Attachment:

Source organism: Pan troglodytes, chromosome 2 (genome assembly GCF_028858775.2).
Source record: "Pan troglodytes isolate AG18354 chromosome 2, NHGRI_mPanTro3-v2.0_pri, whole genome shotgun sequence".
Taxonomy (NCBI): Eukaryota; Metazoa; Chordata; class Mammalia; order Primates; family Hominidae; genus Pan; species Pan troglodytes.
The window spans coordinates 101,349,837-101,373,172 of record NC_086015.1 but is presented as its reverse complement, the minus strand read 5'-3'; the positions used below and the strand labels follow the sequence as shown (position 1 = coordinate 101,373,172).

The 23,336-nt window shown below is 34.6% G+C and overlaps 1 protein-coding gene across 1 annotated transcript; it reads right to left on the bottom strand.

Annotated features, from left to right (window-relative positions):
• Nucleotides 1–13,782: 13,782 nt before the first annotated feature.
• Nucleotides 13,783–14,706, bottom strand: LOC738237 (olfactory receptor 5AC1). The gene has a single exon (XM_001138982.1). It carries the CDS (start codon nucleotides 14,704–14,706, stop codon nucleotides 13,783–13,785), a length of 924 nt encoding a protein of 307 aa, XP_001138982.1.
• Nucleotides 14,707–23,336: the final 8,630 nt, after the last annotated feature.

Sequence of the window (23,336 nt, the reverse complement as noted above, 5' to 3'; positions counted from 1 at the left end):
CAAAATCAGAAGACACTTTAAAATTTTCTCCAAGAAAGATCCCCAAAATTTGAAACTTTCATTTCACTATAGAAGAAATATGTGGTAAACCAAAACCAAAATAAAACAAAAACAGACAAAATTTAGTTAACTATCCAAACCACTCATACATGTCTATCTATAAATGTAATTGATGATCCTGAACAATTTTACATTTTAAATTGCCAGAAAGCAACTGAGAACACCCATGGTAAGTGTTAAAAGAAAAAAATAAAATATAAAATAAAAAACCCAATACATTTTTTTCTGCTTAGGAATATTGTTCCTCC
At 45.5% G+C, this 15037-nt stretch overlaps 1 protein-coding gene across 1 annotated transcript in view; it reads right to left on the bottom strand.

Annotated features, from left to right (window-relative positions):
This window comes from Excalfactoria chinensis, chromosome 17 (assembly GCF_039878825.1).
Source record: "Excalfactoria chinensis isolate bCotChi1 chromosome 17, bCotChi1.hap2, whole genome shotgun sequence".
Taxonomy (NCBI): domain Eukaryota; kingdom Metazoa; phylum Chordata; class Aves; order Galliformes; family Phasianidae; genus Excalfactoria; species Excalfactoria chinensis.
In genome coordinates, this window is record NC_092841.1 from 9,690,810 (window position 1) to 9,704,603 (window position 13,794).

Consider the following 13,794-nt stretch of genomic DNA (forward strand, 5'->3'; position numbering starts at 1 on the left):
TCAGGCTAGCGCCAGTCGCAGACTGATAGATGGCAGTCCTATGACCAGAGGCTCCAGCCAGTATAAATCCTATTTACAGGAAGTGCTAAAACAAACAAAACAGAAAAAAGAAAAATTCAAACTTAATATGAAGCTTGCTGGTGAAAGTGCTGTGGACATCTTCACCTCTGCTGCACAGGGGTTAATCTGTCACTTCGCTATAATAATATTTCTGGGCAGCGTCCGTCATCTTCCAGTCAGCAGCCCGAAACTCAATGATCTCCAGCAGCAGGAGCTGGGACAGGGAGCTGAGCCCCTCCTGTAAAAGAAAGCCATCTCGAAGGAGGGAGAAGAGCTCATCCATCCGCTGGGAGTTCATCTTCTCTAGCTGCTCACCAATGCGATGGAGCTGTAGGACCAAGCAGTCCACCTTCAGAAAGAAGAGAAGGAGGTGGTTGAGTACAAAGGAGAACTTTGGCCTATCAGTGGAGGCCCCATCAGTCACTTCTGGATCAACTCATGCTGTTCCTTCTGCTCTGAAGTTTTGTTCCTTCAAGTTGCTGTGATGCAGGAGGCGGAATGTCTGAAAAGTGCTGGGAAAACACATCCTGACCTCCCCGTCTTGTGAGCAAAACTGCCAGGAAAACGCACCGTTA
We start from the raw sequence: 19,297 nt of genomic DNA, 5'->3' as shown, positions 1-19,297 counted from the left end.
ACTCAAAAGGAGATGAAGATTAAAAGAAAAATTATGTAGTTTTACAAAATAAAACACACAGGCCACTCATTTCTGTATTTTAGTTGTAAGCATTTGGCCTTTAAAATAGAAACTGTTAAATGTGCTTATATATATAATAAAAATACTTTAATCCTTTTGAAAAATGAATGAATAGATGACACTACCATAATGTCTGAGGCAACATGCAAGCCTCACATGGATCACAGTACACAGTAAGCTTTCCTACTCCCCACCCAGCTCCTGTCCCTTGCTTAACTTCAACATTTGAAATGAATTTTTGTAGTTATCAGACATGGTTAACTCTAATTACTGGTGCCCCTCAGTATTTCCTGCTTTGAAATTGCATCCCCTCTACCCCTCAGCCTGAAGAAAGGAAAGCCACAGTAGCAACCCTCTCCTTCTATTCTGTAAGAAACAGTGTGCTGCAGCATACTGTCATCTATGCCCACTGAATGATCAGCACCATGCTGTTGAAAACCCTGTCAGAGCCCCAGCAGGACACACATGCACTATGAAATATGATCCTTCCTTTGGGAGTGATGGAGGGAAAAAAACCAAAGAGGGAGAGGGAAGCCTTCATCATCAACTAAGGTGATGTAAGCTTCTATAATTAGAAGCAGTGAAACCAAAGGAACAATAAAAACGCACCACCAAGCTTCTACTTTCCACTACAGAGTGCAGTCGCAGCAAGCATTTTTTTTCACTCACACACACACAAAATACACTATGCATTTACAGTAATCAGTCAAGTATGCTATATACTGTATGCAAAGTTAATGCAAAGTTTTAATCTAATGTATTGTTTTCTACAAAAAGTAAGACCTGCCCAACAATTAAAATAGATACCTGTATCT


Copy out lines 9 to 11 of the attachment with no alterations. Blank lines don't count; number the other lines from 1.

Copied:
• Nucleotides 14,707–23,336: the final 8,630 nt, after the last annotated feature.

Sequence of the window (23,336 nt, the reverse complement as noted above, 5' to 3'; positions counted from 1 at the left end):
CAAAATCAGAAGACACTTTAAAATTTTCTCCAAGAAAGATCCCCAAAATTTGAAACTTTCATTTCACTATAGAAGAAATATGTGGTAAACCAAAACCAAAATAAAACAAAAACAGACAAAATTTAGTTAACTATCCAAACCACTCATACATGTCTATCTATAAATGTAATTGATGATCCTGAACAATTTTACATTTTAAATTGCCAGAAAGCAACTGAGAACACCCATGGTAAGTGTTAAAAGAAAAAAATAAAATATAAAATAAAAAACCCAATACATTTTTTTCTGCTTAGGAATATTGTTCCTCC